Tamiwe Kayuni, MA International Relations

Tamiwe Kayuni

Please tell us a bit about yourself

I am from the continent of Africa, from a country popularly known as the Warm heart of Africa, Malawi. I have lived in this country all my life such that the only time I got to move out for a long time was when I was coming here to Leeds. I did my four year undergraduate degree in political science from the University of Malawi, Chancellor College. I was very interested in a module called 'Regional Integration' which opened me up to international relations issues and gave me a desire to pursue further studies in International Relations.

What made you want to apply to your course?

Firstly was the content in the course I wanted thus International Relations. One of the components I was looking for in this course was foreign policy and Leeds has a whole module called American Foreign Policy under the International Relations Course. Of particular interest to me was to have an understanding of how foreign policy impacts on developing countries and the course offered me both theoretical and practical knowledge on this.

Secondly was due to my career aspirations of one day undertaking diplomatic work. The course provides a good understanding of interstate relations which helped me locate myself as regards the specific work I would want to engage in.

I was also motivated by the way this course is structured at Leeds. The combination of seminars and Lecturers gave me a sign that I would be able to fully participate in the course work and share my views and also learn from the views of other students.

Before applying, I had searched a number of universities and Leeds promised to be supportive, friendly and an accommodative university considering the diversity of international students that they accept. And truly, that’s what I found when I got here. Having done my primary, secondary and undergrad studies in one country, I was not exposed to any diversity in culture. I was thus very biased towards Leeds for this reason. I was keen to learn from different cultures but also how to live and relate with people from different backgrounds.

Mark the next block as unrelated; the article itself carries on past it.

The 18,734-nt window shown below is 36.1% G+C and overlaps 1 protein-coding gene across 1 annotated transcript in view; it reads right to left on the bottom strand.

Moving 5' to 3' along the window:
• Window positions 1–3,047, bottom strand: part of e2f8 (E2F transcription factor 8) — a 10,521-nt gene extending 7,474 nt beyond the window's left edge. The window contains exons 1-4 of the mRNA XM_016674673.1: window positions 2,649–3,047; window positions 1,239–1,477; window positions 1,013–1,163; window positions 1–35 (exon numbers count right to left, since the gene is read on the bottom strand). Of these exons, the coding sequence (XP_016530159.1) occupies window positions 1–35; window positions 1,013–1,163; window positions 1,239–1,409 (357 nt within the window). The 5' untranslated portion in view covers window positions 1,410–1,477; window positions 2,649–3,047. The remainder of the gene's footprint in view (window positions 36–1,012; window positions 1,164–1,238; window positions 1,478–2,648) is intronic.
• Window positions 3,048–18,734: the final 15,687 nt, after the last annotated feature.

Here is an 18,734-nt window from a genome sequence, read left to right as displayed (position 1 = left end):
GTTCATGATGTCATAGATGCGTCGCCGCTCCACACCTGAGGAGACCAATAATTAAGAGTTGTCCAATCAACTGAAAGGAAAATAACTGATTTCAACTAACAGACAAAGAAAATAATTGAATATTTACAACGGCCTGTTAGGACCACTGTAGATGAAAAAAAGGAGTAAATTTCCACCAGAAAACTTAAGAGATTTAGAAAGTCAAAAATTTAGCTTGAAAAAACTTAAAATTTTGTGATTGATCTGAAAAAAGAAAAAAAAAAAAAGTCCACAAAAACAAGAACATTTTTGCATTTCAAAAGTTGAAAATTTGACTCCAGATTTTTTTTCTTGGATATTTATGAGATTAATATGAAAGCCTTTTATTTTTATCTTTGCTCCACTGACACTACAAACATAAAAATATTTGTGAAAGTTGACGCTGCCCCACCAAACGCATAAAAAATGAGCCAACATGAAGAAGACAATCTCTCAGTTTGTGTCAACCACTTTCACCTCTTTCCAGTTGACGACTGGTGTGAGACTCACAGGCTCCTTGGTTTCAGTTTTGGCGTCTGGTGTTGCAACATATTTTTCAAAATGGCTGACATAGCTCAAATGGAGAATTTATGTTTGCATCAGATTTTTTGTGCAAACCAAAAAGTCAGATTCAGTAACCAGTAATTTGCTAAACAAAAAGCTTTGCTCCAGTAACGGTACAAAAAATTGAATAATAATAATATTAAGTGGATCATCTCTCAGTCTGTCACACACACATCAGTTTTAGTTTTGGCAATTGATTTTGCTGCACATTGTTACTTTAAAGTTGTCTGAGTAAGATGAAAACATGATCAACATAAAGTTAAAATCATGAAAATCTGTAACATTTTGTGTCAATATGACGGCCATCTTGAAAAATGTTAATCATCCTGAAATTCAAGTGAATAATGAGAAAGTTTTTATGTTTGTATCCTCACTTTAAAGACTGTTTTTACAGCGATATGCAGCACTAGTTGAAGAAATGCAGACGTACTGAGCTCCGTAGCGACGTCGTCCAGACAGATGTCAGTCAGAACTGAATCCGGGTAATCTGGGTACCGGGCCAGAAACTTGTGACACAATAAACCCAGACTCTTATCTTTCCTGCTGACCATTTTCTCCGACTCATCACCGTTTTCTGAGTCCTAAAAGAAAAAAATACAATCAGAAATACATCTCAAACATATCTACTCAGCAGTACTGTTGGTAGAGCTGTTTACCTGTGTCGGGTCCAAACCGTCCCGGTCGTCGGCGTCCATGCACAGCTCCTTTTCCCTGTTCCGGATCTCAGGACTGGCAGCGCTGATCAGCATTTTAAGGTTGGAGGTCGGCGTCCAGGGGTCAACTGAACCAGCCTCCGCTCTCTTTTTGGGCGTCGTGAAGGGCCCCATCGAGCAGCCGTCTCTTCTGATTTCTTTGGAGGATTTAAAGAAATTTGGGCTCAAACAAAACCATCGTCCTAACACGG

Additionally, the learning facilities that were profiled on the Leeds website were top class. Because of that I felt my studies will be easier and in depth in the sense that there are facilities to help students such as the skills at library, the students Union. I felt that would give me a smooth transition from what I had back home to what was presented at Leeds.

What is it that makes you passionate about your area of study?

The fact that it covers a wide range of subjects and it's not limited to one area. You find issues of the environment, development, conflict. This helped me to gain knowledge in a number of issues and focus them towards my area of specialization. I feel with this course and with the way the University structured it, I can do anything career wise.

The course also focuses on current affairs which makes it more interesting. For instance in one of the classes we would have debates and discussions on current affairs concerning USA and North Korea, the Zimbabwe situation of having a new president etc. All that enabled me to apply the knowledge I had acquired to current affairs but also to understand the implications of some of these current affairs to the International System. This helped me be up to date with current affairs. As an international relations student, an understanding of current affairs is very vital and the course makes room to include some of these issues. The more I get to discuss these affairs, the more passionate I would get about this course and the more I desired to have others come join such an area of study.

What do you think of your course so far?

Honestly, the whole package of International Relations is quiet interesting and full of opportunities to engage with the professors but also other students. The seminars are the most exciting as they give me an opportunity to engage with the ideas of other students but also to share my perspective on issues within the international system.